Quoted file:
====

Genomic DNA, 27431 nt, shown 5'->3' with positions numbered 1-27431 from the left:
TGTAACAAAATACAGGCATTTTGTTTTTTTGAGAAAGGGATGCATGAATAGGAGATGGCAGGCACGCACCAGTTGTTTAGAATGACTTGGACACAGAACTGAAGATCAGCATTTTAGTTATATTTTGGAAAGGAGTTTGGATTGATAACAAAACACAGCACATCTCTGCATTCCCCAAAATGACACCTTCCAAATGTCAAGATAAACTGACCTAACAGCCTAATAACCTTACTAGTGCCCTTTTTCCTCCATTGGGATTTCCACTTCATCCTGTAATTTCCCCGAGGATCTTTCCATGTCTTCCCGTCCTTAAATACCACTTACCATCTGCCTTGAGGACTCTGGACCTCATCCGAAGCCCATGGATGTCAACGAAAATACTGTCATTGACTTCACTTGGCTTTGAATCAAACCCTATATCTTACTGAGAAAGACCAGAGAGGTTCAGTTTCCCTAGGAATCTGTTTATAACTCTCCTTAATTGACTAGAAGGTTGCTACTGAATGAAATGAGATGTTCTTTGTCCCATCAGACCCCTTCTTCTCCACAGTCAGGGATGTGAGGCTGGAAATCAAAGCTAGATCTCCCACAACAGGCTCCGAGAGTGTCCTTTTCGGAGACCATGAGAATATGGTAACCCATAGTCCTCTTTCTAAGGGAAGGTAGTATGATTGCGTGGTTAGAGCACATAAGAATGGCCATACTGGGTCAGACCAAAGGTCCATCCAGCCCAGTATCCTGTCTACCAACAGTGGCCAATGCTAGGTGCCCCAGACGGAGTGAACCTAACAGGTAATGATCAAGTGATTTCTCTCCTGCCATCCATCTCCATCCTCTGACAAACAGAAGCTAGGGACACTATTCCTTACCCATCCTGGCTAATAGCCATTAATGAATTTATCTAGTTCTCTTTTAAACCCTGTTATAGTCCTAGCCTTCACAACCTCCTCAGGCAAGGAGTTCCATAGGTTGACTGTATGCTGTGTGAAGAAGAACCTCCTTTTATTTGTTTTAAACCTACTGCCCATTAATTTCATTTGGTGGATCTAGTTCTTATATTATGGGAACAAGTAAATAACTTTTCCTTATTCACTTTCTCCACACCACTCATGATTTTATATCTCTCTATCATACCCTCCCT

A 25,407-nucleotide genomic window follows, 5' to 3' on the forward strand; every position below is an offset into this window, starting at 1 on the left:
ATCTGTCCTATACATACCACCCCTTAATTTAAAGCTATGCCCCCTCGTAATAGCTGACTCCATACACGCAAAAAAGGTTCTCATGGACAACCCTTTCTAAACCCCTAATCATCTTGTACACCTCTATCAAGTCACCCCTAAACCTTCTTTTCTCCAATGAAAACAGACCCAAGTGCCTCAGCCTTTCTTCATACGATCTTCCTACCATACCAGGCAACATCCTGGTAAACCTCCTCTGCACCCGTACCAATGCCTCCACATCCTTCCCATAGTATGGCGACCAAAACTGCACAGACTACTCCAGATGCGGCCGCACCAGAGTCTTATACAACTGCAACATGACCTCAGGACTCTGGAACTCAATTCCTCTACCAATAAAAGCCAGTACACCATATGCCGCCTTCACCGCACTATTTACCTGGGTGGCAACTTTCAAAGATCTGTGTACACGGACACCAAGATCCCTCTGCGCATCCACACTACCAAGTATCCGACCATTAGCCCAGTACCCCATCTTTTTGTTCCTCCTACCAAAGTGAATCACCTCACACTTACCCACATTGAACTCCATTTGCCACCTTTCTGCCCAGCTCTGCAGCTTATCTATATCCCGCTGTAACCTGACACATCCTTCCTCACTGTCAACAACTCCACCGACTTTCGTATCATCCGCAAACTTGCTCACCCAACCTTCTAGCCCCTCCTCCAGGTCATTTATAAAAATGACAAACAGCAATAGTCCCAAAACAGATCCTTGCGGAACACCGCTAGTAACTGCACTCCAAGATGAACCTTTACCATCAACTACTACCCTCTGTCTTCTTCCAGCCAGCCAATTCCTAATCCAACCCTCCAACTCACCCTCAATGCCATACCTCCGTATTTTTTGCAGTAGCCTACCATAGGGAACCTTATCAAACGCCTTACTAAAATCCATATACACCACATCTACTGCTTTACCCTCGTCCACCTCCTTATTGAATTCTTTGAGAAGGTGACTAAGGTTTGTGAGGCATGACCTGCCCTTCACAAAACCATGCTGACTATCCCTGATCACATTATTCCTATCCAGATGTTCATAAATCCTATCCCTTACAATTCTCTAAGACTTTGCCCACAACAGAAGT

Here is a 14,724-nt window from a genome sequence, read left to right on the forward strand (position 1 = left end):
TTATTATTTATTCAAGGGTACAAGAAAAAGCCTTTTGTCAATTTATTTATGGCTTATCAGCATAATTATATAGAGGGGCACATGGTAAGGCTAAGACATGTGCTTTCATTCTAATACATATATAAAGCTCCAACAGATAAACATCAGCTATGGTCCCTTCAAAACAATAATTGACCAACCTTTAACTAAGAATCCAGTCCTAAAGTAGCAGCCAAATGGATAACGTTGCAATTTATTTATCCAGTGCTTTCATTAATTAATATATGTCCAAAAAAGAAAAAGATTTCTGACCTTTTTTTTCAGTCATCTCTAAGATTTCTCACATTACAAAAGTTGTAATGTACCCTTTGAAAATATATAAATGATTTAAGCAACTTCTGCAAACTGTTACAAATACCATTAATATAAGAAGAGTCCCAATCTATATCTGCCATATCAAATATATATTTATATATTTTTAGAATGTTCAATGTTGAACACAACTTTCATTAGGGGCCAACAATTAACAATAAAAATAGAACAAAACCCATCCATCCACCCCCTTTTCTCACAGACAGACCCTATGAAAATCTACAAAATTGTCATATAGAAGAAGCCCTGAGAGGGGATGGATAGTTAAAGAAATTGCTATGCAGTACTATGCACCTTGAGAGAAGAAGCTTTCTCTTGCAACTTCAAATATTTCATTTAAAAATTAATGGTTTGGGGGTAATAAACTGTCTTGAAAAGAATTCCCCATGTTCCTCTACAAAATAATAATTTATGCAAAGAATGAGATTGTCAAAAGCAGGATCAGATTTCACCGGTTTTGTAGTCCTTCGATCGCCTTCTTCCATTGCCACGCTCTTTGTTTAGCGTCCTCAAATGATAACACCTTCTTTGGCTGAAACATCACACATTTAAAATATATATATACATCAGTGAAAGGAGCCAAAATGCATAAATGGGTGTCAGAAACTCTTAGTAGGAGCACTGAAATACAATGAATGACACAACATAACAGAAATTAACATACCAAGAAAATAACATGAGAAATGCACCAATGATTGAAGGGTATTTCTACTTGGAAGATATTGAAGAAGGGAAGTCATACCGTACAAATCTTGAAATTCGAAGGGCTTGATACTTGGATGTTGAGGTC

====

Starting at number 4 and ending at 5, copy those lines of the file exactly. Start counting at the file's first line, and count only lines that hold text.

ATCTGTCCTATACATACCACCCCTTAATTTAAAGCTATGCCCCCTCGTAATAGCTGACTCCATACACGCAAAAAAGGTTCTCATGGACAACCCTTTCTAAACCCCTAATCATCTTGTACACCTCTATCAAGTCACCCCTAAACCTTCTTTTCTCCAATGAAAACAGACCCAAGTGCCTCAGCCTTTCTTCATACGATCTTCCTACCATACCAGGCAACATCCTGGTAAACCTCCTCTGCACCCGTACCAATGCCTCCACATCCTTCCCATAGTATGGCGACCAAAACTGCACAGACTACTCCAGATGCGGCCGCACCAGAGTCTTATACAACTGCAACATGACCTCAGGACTCTGGAACTCAATTCCTCTACCAATAAAAGCCAGTACACCATATGCCGCCTTCACCGCACTATTTACCTGGGTGGCAACTTTCAAAGATCTGTGTACACGGACACCAAGATCCCTCTGCGCATCCACACTACCAAGTATCCGACCATTAGCCCAGTACCCCATCTTTTTGTTCCTCCTACCAAAGTGAATCACCTCACACTTACCCACATTGAACTCCATTTGCCACCTTTCTGCCCAGCTCTGCAGCTTATCTATATCCCGCTGTAACCTGACACATCCTTCCTCACTGTCAACAACTCCACCGACTTTCGTATCATCCGCAAACTTGCTCACCCAACCTTCTAGCCCCTCCTCCAGGTCATTTATAAAAATGACAAACAGCAATAGTCCCAAAACAGATCCTTGCGGAACACCGCTAGTAACTGCACTCCAAGATGAACCTTTACCATCAACTACTACCCTCTGTCTTCTTCCAGCCAGCCAATTCCTAATCCAACCCTCCAACTCACCCTCAATGCCATACCTCCGTATTTTTTGCAGTAGCCTACCATAGGGAACCTTATCAAACGCCTTACTAAAATCCATATACACCACATCTACTGCTTTACCCTCGTCCACCTCCTTATTGAATTCTTTGAGAAGGTGACTAAGGTTTGTGAGGCATGACCTGCCCTTCACAAAACCATGCTGACTATCCCTGATCACATTATTCCTATCCAGATGTTCATAAATCCTATCCCTTACAATTCTCTAAGACTTTGCCCACAACAGAAGT

Here is a 14,724-nt window from a genome sequence, read left to right on the forward strand (position 1 = left end):